German President Frank-Walter Steinmeier urged new elections in Venezuela after starting his Latin America tour in neighboring Colombia. He praised Colombia and Ecuador for helping Venezuelan refugees.
Venezuela stands "on the brink of the abyss," German President Frank-Walter Steinmeier said in Colombia as he started his six-day tour through Latin America on Tuesday.
After landing in Colombia's northern city of Cartagena, the German president is due to visit the capital Bogota, and then continue on to Ecuador and the Galapagos islands.
The power struggle in Venezuela is expected to dominate the talks between Steinmeier and Colombian President Ivan Duque on Tuesday. Colombia shares a 2,219 kilometer (1,378 mile) border with Venezuela, where acting President Nicolas Maduro is struggling to remain in office against a challenge from his rival Juan Guaido.
Steinmeier decried the "dramatically bad" situation in Venezuela, where millions struggle to come by basic goods after years of state mismanagement.
The German president also called for new elections that would produce a president "with a trustworthy, legitimate foundation," who would bring hope back to Venezuela. Germany has already recognized Guaido as interim president after Maduro rejected a new presidential vote.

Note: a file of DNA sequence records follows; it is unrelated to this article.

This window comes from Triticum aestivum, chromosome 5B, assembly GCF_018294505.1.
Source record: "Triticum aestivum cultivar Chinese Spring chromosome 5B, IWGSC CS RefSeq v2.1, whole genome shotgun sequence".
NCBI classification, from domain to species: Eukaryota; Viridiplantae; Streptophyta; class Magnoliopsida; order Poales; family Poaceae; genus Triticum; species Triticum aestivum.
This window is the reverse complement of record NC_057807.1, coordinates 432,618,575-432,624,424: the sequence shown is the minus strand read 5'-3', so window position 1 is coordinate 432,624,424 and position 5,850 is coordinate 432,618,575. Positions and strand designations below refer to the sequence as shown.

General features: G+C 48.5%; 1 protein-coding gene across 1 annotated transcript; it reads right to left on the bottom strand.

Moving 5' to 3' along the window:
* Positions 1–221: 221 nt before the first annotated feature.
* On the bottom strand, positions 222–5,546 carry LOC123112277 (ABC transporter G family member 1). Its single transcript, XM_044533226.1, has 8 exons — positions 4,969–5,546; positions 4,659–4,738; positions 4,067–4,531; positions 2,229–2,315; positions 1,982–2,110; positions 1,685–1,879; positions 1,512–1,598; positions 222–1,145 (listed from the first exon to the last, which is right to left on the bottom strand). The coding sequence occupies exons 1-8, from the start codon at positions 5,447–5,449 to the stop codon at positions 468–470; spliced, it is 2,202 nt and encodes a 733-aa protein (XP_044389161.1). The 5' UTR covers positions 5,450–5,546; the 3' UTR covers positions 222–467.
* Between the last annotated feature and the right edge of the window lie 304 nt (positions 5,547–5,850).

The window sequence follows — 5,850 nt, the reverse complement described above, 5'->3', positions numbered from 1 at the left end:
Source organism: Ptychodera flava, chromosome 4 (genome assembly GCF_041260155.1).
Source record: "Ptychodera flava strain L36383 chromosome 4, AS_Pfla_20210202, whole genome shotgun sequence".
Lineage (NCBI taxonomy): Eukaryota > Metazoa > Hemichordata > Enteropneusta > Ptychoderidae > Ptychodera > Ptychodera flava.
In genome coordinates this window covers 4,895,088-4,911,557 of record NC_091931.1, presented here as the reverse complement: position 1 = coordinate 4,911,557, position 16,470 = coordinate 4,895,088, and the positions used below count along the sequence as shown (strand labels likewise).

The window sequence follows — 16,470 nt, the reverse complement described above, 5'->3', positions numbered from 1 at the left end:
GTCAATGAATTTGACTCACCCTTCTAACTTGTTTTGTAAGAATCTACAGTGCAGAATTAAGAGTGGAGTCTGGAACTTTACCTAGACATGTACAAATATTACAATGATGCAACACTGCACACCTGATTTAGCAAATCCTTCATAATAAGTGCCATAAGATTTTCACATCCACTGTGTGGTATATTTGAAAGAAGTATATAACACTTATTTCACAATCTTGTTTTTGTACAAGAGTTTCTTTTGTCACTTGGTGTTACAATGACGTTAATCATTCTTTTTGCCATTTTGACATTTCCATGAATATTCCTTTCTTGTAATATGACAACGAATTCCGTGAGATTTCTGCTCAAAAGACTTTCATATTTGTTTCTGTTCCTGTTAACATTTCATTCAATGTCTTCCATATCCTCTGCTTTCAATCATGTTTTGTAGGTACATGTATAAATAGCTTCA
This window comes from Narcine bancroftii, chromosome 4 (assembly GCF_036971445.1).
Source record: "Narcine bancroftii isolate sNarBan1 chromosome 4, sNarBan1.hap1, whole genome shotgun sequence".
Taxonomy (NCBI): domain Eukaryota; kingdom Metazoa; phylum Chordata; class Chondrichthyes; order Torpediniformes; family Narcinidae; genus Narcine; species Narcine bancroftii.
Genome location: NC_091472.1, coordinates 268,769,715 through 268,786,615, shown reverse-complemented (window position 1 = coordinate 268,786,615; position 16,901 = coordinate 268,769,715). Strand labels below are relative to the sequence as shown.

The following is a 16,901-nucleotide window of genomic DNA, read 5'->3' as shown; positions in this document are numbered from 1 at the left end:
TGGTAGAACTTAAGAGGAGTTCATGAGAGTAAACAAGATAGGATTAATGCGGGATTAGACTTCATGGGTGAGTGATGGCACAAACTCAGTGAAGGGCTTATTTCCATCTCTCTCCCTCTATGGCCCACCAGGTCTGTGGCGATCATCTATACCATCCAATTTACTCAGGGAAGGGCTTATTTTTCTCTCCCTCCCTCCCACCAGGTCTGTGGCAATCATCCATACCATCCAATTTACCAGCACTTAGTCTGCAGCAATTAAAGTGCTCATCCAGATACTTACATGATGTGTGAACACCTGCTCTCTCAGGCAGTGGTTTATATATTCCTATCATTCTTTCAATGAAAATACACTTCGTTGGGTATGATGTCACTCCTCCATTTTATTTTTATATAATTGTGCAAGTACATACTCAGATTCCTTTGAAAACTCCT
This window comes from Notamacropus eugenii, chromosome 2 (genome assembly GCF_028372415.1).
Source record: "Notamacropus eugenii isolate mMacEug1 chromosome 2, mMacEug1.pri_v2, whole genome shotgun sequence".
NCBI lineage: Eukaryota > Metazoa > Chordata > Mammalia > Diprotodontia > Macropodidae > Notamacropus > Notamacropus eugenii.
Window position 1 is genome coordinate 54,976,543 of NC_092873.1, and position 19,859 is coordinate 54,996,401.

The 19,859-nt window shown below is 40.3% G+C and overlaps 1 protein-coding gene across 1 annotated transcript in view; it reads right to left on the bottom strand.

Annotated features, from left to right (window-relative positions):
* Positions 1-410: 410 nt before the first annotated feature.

Germany gives 'respect' over refugees
The economic meltdown in oil-rich Venezuela has driven millions abroad. Some 1.14 million people have settled in neighboring Colombia, but only 695,000 are there legally. Around 220,000 Venezuelans are believed to be living in Bogota.
Ecuador, which does not border Venezuela, accepted over 300,000 refugees from the troubled country.
Speaking on Tuesday from Cartagena on Colombia's Caribbean coast, Steinmeier praised both Colombia and Ecuador for taking in Venezuelan migrants.
"This is an enormous burden, and we respect the way that both of these countries are dealing with the situation," the German president told reporters.
Echoes of Alexander von Humboldt
In addition to international policy, Steinmeier is expected to focus on the legacy of German explorer and scientist Alexander von Humboldt during his trip. Steinmeier's visit is timed to mark Humboldt's 250th anniversary and the explorer's landmark journey through South America 220 years ago.
Humboldt was one of the first ever scientists to realize the connection between rainforests and climate, as well as to call on humans to preserve nature.
"Our journey through South America is retracing his footsteps," Steinmeier said on Tuesday.
dj/jm (dpa, KNA, epd)